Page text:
And in fact, in our recent cycle, we've seen a number of candidates who are absolutely the richest people, and they lose. So I'm not quite sure that there's the evidence for that argument. That's not to say that public financing is a terrible idea. But I don't know that that would be the argument for it.

CONAN: Let's go next to Chris(ph), and Chris calling from Miami.

CHRIS (Caller): Hi. Good afternoon. I think this is a terrible idea. We spend $20 billion, give or take a billion here or there, on the operation of the Congress as it is. We spend $4 billion on elections. I don't think anyone out here in mainstream America really thinks more government is the idea that we're looking for. I think the entire reason that the Tea Party did so well was that people want less government.

Prof. STEVENS: I'm so glad you raise this point. Well, I think that if you're concerned about high expenditures on the part of the federal government, you should actually love this idea, not hate it. The reason that I say this is that a lot of the expenditures that you're referring specifically on Congress, would be for congressional staff. And what we're proposing is that members of Congress take on the responsibilities currently undertaken by unaccountable staffs who are appointed bureaucrats.

There's two kinds of benefits to that. The first is that there's more direct control by people who are accountable to their constituents. And the second is that that control would mean better oversight over the vastly increased federal government. I'm sorry, go ahead.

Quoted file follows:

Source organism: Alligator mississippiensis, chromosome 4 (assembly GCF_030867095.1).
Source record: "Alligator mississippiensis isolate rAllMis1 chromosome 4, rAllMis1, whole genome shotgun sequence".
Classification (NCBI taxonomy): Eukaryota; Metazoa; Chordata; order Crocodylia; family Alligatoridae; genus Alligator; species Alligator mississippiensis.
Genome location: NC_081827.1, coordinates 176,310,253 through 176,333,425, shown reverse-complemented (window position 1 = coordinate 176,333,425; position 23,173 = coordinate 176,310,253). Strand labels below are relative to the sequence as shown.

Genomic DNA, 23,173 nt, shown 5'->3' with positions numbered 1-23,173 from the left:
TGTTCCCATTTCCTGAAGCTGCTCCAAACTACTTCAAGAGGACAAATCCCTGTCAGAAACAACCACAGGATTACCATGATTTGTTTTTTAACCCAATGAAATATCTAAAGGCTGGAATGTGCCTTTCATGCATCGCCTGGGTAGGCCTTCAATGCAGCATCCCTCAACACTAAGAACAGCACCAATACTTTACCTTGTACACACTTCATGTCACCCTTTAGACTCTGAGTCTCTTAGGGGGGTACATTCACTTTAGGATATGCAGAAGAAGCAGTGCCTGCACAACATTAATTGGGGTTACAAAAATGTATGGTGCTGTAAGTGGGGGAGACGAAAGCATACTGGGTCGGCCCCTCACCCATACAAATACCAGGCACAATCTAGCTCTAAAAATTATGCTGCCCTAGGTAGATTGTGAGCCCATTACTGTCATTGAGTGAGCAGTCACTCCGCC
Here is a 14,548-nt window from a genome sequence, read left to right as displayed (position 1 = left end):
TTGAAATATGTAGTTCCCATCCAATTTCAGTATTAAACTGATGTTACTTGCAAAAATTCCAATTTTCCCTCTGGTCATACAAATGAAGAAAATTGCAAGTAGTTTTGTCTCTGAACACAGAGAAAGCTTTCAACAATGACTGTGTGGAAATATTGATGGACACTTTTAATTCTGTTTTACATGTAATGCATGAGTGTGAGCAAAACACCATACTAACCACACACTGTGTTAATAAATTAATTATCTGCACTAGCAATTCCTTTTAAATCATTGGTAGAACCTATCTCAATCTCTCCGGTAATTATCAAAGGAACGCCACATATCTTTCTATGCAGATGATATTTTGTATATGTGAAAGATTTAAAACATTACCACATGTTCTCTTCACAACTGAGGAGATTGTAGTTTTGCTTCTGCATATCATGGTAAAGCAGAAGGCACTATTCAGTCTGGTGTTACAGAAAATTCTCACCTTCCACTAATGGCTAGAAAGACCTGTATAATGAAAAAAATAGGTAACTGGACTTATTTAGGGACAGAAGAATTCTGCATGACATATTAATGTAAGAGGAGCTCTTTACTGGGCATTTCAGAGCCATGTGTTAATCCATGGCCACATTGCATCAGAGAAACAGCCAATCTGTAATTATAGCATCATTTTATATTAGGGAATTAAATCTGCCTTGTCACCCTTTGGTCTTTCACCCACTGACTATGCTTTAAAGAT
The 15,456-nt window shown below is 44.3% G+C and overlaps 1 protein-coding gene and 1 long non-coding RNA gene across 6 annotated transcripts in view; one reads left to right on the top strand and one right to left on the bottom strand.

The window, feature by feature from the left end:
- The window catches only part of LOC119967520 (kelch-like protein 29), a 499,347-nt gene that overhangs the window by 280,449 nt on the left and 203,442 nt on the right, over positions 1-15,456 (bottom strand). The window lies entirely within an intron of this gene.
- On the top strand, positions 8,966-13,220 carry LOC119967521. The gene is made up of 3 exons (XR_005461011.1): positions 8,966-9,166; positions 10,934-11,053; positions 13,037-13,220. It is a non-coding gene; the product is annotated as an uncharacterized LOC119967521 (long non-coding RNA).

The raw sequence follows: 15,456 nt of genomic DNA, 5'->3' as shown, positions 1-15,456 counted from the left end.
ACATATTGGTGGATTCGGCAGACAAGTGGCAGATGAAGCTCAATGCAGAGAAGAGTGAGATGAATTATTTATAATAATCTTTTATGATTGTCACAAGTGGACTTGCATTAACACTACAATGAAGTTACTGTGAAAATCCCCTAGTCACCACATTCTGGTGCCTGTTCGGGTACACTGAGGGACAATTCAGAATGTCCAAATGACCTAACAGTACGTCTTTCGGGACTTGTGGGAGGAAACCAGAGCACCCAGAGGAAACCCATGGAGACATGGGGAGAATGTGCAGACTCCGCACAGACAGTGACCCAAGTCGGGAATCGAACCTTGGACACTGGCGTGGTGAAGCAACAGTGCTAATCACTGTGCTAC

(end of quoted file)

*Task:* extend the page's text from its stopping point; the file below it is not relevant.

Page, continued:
CHRIS: But there's no impetus for that to happen. The driving force is always, every congressman wants staffers. There's benefits for lobbyists and for knowledge outside. There's no reason to expect that, you know, if you had 3,000 congressmen, that they each wouldn't, over time, accrete their own staff members, accrete their own additional. We don't have -show any history, over the last 200 years of government, of showing government getting smaller. It's always a one-sided direction of government getting larger.

Prof. STEVENS: Well, I don't think that's exactly true. I mean, you know, up until the 1930s, the typical congressional staff was one or two people. And so it's true that in the 1940s, they increased the size of their staff, but that was actually following the increase in the size of the federal government.

The last time there was a serious discussion about increasing the size of the House of Representatives this was in the late 1920s - the committee actually contemplated increasing the size to 485. And the reason for that was the increasing size of the federal government. And the purpose of increasing the size of Congress was to increase control of that.